Work on Kishanganga won’t stop: Govt
Srinagar, May 22: Amid brewing controversy between India and Pakistan over water issues, the Jammu and Kashmir government on Saturday asserted that work on Kishanganga Power Project would continue even as the neighboring country has threatened to take the project to the World’ Banks court of arbitration for alleged violation of the Indus Water Treaty by India.
The Minister of State for Power Shabir Ahmad Khan told Greater Kashmir that “Only 10 per cent of the water of Kishanganga river flowing to Pakistan would be used (for power generation). It is not going to have any impact on the water flow to Pakistan. The project is coming up totally in accordance with the Indus water Treaty,” said Khan.
The IWT, inked between India and Pakistan in 1960, has a provision to appoint a neutral expert by the World Bank as a last option to resolve water related disputes between the two countries.
About the reports that Pakistan had served a legal notice to India threatening to take the issue to international court as the power project would hit the country’s agriculture, Khan said Pakistan had also upped the ante over the construction of first phase of 450 megawatt Baglihar hydel power project on Chenab. “That time they leveled the same allegation. But later it was proved that they realized that power project was not violating the Treaty,” he added.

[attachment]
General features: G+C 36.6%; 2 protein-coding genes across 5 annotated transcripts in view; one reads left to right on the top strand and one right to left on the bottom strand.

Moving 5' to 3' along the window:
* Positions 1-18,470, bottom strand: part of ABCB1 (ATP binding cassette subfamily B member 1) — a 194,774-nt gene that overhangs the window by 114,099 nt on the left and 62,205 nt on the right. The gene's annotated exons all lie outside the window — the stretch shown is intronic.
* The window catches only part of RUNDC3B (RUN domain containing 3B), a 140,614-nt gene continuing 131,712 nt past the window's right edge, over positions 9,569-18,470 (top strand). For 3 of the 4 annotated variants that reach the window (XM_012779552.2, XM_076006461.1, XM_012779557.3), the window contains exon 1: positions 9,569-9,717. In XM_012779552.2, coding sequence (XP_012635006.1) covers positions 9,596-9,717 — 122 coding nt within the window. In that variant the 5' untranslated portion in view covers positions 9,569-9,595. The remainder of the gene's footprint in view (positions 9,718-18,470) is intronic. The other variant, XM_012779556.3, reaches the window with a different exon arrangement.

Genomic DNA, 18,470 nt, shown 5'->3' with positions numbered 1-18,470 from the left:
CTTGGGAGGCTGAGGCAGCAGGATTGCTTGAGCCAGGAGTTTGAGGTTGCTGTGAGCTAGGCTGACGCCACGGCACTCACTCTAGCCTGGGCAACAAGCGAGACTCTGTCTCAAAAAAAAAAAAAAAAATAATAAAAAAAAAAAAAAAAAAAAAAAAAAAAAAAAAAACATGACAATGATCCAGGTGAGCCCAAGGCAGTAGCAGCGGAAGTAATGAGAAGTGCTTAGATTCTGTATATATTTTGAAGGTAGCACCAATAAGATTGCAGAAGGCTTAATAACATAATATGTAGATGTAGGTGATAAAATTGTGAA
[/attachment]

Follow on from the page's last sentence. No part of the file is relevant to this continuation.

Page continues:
The 330 Megawatt Kishanganga power project which is being constructed by the Hindustan Construction Company Ltd jointly with UK-based Halcrow Group Ltd, is one of the seven projects which were handed over by the state government to the Government of India subsidiary, National Hydroelectric Power Corporation against a royalty of 12 per cent free power. It involves construction of almost 40 meters concrete faced rock-fill dam in Gurez and a power house on the Kishanganga River. “The work (on the project) will continue as there is no violation of the Treaty and the project is scheduled for completion by 2016,” the minister said.
The Principal Secretary, Power Development Department, BR Sharma said, “The Indian chapter of Indus Water Commission has already made it clear to its Pakistan counterpart that there is no violation of the Treaty. The project is coming up in accordance with it. Let us see what happens in future,” Sharma said.
Pertinently, Pakistan is also setting up a power project on the river, which has been re-christened as Neelam, on other side of the Line of Control to meet the growing energy demands.
Lastupdate on : Sat, 22 May 2010 21:30:00 Makkah time
Lastupdate on : Sat, 22 May 2010 18:30:00 GMT
Lastupdate on : Sun, 23 May 2010 00:00:00 IST
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